Knut Urban's research focuses on the field of aberration-corrected transmission electron microscopy (both regarding the further development of instruments and the control software), the examination of structural defects in oxides and the physical properties of complex metallic alloys. He also works on Josephson effects in high-temperature superconductors and the application of these effects in SQUID systems and magnetometers as well as on the application of Hilbert transform spectroscopy in examining the excitation of solids, liquids and gases on the gigahertz and terahertz scale.
Urban studied physics at the University of Stuttgart and was awarded a PhD in 1972 for his dissertation on the study of the damage caused by the electron beams in a high-voltage electron microscope at low temperatures. He subsequently conducted research at the Max Planck Institute of Metals Research in Stuttgart until 1986. Amongst other tasks, he was involved in the installation of a 1.2-MV high-voltage microscope laboratory as well as in studies on the anisotropy of atomic displacement energy in crystals and on radiation-induced diffusion. In 1986 he was appointed professor of general material properties by the Department of Materials Science and Engineering at the University of Erlangen-Nuremberg. In 1987 Urban was appointed to the chair of experimental physics at RWTH Aachen University and simultaneously became the director of the Institute of Microstructure Research at Forschungszentrum Jülich. From 1996 to 1997 he was a visiting professor at the Institute for Advanced Materials Processing of Tohoku University in Sendai (Japan). Kurt Urban was appointed one of two directors of the Ernst Ruska Centre for Microscopy and Spectroscopy with Electrons (ER-C) when it was founded in 2004  as a common competence platform of Forschungszentrum Jülich and RWTH Aachen University as well as a national centre for users of high-resolution transmission electron microscopes.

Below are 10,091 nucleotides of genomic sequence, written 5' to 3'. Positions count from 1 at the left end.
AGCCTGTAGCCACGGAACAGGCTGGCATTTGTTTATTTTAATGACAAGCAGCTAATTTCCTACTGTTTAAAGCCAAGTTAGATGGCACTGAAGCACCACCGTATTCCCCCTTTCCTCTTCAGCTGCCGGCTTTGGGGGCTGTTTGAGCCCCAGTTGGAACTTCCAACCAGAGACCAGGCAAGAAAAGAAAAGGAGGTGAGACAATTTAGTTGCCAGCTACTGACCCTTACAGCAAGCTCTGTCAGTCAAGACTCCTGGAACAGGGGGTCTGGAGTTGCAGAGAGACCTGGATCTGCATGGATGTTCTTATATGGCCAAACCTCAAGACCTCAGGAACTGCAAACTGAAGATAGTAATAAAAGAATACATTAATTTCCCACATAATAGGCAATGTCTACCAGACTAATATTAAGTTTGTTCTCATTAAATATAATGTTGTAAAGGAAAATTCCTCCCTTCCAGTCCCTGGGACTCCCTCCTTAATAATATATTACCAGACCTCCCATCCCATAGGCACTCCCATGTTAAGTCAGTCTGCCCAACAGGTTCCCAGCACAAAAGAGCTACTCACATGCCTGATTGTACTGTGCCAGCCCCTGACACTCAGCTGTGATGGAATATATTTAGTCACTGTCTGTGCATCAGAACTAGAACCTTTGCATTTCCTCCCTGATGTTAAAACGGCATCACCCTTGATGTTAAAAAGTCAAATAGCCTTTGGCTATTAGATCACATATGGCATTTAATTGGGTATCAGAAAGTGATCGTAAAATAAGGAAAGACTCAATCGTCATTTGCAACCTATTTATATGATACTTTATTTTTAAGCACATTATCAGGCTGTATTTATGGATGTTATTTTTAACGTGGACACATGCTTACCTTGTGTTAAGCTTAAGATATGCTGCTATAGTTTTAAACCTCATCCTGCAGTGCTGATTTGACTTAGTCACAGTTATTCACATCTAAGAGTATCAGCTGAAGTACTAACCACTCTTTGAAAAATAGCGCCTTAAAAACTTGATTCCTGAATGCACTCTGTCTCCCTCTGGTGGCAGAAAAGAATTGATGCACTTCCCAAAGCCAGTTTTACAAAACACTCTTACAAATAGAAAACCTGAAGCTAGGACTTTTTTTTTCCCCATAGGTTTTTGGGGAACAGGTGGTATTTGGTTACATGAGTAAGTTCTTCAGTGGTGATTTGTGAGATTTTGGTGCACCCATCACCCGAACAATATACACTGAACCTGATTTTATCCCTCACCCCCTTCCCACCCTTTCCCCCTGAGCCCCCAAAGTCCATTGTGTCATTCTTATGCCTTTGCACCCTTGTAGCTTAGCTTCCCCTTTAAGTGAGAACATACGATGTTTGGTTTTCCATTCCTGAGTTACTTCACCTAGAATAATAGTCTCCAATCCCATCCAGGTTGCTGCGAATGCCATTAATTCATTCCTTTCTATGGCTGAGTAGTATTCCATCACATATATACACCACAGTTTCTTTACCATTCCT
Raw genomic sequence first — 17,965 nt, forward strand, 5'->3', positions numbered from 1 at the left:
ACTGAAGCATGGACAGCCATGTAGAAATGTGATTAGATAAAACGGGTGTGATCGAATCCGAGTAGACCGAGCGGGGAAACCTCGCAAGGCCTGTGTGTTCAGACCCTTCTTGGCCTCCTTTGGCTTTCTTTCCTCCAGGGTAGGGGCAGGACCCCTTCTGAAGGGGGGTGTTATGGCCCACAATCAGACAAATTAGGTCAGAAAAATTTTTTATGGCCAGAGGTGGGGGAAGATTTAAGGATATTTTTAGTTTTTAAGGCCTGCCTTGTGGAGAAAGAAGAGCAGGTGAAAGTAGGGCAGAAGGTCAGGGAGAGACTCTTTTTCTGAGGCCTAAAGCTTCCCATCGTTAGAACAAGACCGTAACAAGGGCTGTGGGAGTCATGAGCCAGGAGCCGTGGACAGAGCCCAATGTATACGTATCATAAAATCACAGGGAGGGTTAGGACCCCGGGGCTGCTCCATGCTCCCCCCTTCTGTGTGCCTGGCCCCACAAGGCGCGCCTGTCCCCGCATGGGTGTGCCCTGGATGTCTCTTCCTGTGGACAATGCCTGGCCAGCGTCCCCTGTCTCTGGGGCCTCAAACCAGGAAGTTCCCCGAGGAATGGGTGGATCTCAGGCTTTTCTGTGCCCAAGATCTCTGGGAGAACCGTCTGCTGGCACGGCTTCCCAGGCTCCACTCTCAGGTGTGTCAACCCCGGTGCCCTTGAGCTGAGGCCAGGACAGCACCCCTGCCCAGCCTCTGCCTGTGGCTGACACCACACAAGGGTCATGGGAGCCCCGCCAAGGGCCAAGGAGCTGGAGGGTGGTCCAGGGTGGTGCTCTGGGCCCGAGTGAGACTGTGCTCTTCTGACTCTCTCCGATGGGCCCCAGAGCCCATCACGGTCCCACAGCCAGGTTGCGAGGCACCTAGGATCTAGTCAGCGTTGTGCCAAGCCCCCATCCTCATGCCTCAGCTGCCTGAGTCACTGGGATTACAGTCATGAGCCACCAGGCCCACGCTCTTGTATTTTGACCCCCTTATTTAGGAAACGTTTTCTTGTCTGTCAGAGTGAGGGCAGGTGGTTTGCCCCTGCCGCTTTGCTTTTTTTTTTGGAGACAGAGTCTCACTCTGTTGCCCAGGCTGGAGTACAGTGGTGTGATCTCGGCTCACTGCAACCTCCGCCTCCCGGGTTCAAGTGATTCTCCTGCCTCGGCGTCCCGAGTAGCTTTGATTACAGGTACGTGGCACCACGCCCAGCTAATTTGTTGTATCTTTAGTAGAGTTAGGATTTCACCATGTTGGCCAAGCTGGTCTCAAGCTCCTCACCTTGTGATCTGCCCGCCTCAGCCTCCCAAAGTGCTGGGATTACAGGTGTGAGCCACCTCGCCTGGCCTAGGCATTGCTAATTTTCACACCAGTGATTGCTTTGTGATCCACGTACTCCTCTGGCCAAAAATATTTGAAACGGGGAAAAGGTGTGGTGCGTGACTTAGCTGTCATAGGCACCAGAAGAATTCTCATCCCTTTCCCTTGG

From 2004 to 2006 he was president of the German Physical Society (DPG) which is the world's largest organisation of physicists. He is a member of several advisory bodies, boards of trustees and senate committees of scientific institutions.
Knut Urban is married and has three daughters.
Awards and honours
- Acta-Metallurgica Award, 1986
- Carl Wagner Prize, 1986
- Japan Society for the Promotion of Science Research Award, 1996
- Heyn votive medal granted by the German Society for Materials Science (DGM), 1999
- Medal for Natural Scientific Publishing awarded by the German Physical Society (DPG), 2000
- Honorary Member of the Materials Research Society of India, 2000
- Appointed lifetime professorship at Wuhan University (China), 2001
- Von-Hippel Award granted by the Materials Research Society (US), 2006
- Honory Member of the Materials Research Society, 2006
- Karl Heinz Beckurts Award for Innovation granted by the Helmholtz Association of German Research Centres, 2006
- Honda Prize awarded by the Honda Foundation (Japan), 2008 
- Honorary Professor at Xi'an Jiaotong University in Xi'an (China), 2009
- Wolf Prize in Physics, 2011
- Jülich Aachen Research Alliance (JARA) Senior Professorship, 2012
- BBVA Foundation Frontiers of Knowledge Award for Basic Sciences, 2014
- Press Release: Foundation of the Ernst Ruska-Centre
- Press Release: Knut Urban new president of DPG
- Press Release: Team of German Researchers to Receive Honda Prize 2008 for Their Achievement in Aberration-Corrected Transmission Electron Microscopy for High-Resolution Visualization of Atomic Structures
- Knut Urban (Portrait)
- Institute of Microstructure Research at Forschungszentrum Jülich
- Ernst Ruska-Centre for Microscopy and Spectroscopy with Electrons